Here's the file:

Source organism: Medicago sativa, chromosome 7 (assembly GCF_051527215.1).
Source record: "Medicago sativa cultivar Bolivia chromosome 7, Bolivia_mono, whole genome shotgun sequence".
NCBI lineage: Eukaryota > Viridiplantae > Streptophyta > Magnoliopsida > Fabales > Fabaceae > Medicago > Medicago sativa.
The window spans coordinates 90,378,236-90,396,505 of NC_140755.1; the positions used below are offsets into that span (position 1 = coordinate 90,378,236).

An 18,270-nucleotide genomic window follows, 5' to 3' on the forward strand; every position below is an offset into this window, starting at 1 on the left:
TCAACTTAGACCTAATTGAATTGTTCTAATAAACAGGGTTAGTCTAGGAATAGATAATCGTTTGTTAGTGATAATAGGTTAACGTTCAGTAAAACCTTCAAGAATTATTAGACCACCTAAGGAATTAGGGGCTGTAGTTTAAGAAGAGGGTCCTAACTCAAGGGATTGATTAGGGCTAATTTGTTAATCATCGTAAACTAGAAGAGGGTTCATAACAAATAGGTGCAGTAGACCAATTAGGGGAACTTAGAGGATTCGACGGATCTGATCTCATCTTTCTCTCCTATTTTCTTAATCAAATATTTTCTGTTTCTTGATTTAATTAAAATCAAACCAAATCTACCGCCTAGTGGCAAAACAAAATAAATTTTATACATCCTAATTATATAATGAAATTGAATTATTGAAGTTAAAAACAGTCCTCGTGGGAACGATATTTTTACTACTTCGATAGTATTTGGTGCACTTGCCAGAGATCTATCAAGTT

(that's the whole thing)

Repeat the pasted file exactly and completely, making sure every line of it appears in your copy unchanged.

Source organism: Medicago sativa, chromosome 7 (assembly GCF_051527215.1).
Source record: "Medicago sativa cultivar Bolivia chromosome 7, Bolivia_mono, whole genome shotgun sequence".
NCBI lineage: Eukaryota > Viridiplantae > Streptophyta > Magnoliopsida > Fabales > Fabaceae > Medicago > Medicago sativa.
The window spans coordinates 90,378,236-90,396,505 of NC_140755.1; the positions used below are offsets into that span (position 1 = coordinate 90,378,236).

An 18,270-nucleotide genomic window follows, 5' to 3' on the forward strand; every position below is an offset into this window, starting at 1 on the left:
TCAACTTAGACCTAATTGAATTGTTCTAATAAACAGGGTTAGTCTAGGAATAGATAATCGTTTGTTAGTGATAATAGGTTAACGTTCAGTAAAACCTTCAAGAATTATTAGACCACCTAAGGAATTAGGGGCTGTAGTTTAAGAAGAGGGTCCTAACTCAAGGGATTGATTAGGGCTAATTTGTTAATCATCGTAAACTAGAAGAGGGTTCATAACAAATAGGTGCAGTAGACCAATTAGGGGAACTTAGAGGATTCGACGGATCTGATCTCATCTTTCTCTCCTATTTTCTTAATCAAATATTTTCTGTTTCTTGATTTAATTAAAATCAAACCAAATCTACCGCCTAGTGGCAAAACAAAATAAATTTTATACATCCTAATTATATAATGAAATTGAATTATTGAAGTTAAAAACAGTCCTCGTGGGAACGATATTTTTACTACTTCGATAGTATTTGGTGCACTTGCCAGAGATCTATCAAGTT